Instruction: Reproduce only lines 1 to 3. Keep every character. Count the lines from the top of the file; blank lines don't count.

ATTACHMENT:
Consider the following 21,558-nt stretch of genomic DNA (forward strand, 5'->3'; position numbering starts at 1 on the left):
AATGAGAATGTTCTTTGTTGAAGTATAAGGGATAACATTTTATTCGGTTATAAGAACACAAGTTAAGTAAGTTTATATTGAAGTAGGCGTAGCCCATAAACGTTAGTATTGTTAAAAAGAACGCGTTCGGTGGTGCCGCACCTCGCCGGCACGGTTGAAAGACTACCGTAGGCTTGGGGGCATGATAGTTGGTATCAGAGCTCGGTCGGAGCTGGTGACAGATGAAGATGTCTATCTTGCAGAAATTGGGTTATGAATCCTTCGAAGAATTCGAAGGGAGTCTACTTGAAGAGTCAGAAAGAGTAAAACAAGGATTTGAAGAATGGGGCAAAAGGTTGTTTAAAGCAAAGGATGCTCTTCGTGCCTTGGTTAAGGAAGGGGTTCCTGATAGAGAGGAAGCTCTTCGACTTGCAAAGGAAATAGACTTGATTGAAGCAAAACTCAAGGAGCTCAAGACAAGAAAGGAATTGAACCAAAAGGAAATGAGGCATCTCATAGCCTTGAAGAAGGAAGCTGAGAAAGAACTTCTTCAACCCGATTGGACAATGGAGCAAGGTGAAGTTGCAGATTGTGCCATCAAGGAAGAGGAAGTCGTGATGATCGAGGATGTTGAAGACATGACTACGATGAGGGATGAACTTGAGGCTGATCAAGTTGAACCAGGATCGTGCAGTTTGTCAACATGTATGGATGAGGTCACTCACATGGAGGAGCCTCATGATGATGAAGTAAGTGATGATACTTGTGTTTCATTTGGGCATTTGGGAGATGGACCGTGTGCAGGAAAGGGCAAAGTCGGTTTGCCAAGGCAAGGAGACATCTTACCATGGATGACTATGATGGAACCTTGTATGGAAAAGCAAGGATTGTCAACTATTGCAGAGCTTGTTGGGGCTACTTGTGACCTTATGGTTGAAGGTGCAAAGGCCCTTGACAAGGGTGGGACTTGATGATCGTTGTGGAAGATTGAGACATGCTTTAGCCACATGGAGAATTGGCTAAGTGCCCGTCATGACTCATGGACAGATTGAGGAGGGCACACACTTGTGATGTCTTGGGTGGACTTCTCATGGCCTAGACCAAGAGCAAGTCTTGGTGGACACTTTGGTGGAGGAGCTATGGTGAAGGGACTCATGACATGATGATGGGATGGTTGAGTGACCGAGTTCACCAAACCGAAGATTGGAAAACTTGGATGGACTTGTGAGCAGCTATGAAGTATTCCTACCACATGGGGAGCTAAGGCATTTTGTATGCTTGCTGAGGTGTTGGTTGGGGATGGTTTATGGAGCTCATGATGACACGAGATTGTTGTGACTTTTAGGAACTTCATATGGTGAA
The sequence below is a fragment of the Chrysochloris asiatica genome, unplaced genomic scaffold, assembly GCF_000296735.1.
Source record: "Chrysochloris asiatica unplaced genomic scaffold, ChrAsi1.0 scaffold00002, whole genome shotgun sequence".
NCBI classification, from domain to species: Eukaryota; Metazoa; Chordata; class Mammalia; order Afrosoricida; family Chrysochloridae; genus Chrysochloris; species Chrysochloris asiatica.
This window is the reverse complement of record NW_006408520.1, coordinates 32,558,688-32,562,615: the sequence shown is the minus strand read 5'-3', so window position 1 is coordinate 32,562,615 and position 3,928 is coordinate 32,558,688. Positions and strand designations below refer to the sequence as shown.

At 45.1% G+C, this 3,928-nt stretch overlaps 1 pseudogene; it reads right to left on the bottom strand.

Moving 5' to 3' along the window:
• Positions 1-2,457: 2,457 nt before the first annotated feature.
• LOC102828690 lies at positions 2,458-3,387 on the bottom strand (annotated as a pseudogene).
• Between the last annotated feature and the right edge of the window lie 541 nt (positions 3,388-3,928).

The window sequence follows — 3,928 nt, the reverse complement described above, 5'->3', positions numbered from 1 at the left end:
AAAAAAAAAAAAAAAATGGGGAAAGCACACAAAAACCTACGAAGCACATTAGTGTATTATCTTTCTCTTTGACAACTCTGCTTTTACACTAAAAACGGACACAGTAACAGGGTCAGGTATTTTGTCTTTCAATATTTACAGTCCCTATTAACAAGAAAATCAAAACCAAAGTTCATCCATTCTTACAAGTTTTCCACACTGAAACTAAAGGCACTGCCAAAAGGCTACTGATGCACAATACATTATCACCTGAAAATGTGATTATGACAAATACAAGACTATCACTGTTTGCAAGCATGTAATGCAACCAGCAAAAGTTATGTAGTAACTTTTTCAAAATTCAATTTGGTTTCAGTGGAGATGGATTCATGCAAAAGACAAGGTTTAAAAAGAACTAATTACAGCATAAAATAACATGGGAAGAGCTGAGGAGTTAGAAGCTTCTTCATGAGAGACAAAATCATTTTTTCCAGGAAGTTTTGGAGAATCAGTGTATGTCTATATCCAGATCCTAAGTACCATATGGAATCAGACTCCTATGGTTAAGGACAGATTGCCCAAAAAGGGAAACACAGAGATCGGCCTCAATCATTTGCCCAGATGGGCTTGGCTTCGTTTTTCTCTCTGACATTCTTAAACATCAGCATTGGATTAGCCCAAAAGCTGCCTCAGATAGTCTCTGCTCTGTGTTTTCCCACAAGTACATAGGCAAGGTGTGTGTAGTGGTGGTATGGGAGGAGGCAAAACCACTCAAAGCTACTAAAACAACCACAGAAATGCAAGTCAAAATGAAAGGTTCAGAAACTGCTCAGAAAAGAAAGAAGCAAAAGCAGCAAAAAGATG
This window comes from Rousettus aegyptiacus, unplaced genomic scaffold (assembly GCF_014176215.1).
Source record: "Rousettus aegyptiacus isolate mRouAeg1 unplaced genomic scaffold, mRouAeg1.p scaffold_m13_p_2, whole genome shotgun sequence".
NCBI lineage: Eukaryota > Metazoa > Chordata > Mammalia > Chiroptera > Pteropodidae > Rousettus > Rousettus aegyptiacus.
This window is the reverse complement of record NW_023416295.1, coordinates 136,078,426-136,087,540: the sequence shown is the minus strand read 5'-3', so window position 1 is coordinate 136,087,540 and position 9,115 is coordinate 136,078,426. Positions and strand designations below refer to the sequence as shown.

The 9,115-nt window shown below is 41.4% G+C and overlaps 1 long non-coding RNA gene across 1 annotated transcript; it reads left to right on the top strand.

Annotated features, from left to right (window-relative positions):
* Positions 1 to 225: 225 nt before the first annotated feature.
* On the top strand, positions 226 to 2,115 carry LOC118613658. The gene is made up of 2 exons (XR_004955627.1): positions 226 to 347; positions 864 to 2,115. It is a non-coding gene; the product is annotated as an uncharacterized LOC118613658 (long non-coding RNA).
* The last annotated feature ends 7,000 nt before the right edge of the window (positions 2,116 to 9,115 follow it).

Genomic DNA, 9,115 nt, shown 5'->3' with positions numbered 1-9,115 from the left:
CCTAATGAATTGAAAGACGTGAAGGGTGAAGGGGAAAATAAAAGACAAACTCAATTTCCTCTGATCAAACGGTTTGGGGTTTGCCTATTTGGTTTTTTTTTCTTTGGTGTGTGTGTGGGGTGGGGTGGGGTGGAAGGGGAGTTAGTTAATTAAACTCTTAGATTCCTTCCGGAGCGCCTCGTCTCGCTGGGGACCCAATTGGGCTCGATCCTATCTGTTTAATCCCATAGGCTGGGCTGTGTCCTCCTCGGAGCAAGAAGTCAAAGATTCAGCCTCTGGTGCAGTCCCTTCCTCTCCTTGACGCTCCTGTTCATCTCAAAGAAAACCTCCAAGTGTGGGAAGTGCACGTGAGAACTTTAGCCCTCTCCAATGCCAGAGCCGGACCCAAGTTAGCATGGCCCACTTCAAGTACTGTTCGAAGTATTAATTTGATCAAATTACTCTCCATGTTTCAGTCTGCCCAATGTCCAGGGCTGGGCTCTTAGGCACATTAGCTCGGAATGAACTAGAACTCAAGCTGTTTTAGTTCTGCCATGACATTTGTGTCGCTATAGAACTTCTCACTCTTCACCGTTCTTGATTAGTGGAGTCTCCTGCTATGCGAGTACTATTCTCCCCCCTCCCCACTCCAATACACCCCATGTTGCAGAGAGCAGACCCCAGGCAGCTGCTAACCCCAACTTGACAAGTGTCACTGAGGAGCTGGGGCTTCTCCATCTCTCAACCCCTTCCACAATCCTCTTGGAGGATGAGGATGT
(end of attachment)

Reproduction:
Consider the following 21,558-nt stretch of genomic DNA (forward strand, 5'->3'; position numbering starts at 1 on the left):
AATGAGAATGTTCTTTGTTGAAGTATAAGGGATAACATTTTATTCGGTTATAAGAACACAAGTTAAGTAAGTTTATATTGAAGTAGGCGTAGCCCATAAACGTTAGTATTGTTAAAAAGAACGCGTTCGGTGGTGCCGCACCTCGCCGGCACGGTTGAAAGACTACCGTAGGCTTGGGGGCATGATAGTTGGTATCAGAGCTCGGTCGGAGCTGGTGACAGATGAAGATGTCTATCTTGCAGAAATTGGGTTATGAATCCTTCGAAGAATTCGAAGGGAGTCTACTTGAAGAGTCAGAAAGAGTAAAACAAGGATTTGAAGAATGGGGCAAAAGGTTGTTTAAAGCAAAGGATGCTCTTCGTGCCTTGGTTAAGGAAGGGGTTCCTGATAGAGAGGAAGCTCTTCGACTTGCAAAGGAAATAGACTTGATTGAAGCAAAACTCAAGGAGCTCAAGACAAGAAAGGAATTGAACCAAAAGGAAATGAGGCATCTCATAGCCTTGAAGAAGGAAGCTGAGAAAGAACTTCTTCAACCCGATTGGACAATGGAGCAAGGTGAAGTTGCAGATTGTGCCATCAAGGAAGAGGAAGTCGTGATGATCGAGGATGTTGAAGACATGACTACGATGAGGGATGAACTTGAGGCTGATCAAGTTGAACCAGGATCGTGCAGTTTGTCAACATGTATGGATGAGGTCACTCACATGGAGGAGCCTCATGATGATGAAGTAAGTGATGATACTTGTGTTTCATTTGGGCATTTGGGAGATGGACCGTGTGCAGGAAAGGGCAAAGTCGGTTTGCCAAGGCAAGGAGACATCTTACCATGGATGACTATGATGGAACCTTGTATGGAAAAGCAAGGATTGTCAACTATTGCAGAGCTTGTTGGGGCTACTTGTGACCTTATGGTTGAAGGTGCAAAGGCCCTTGACAAGGGTGGGACTTGATGATCGTTGTGGAAGATTGAGACATGCTTTAGCCACATGGAGAATTGGCTAAGTGCCCGTCATGACTCATGGACAGATTGAGGAGGGCACACACTTGTGATGTCTTGGGTGGACTTCTCATGGCCTAGACCAAGAGCAAGTCTTGGTGGACACTTTGGTGGAGGAGCTATGGTGAAGGGACTCATGACATGATGATGGGATGGTTGAGTGACCGAGTTCACCAAACCGAAGATTGGAAAACTTGGATGGACTTGTGAGCAGCTATGAAGTATTCCTACCACATGGGGAGCTAAGGCATTTTGTATGCTTGCTGAGGTGTTGGTTGGGGATGGTTTATGGAGCTCATGATGACACGAGATTGTTGTGACTTTTAGGAACTTCATATGGTGAA
The sequence below is a fragment of the Chrysochloris asiatica genome, unplaced genomic scaffold, assembly GCF_000296735.1.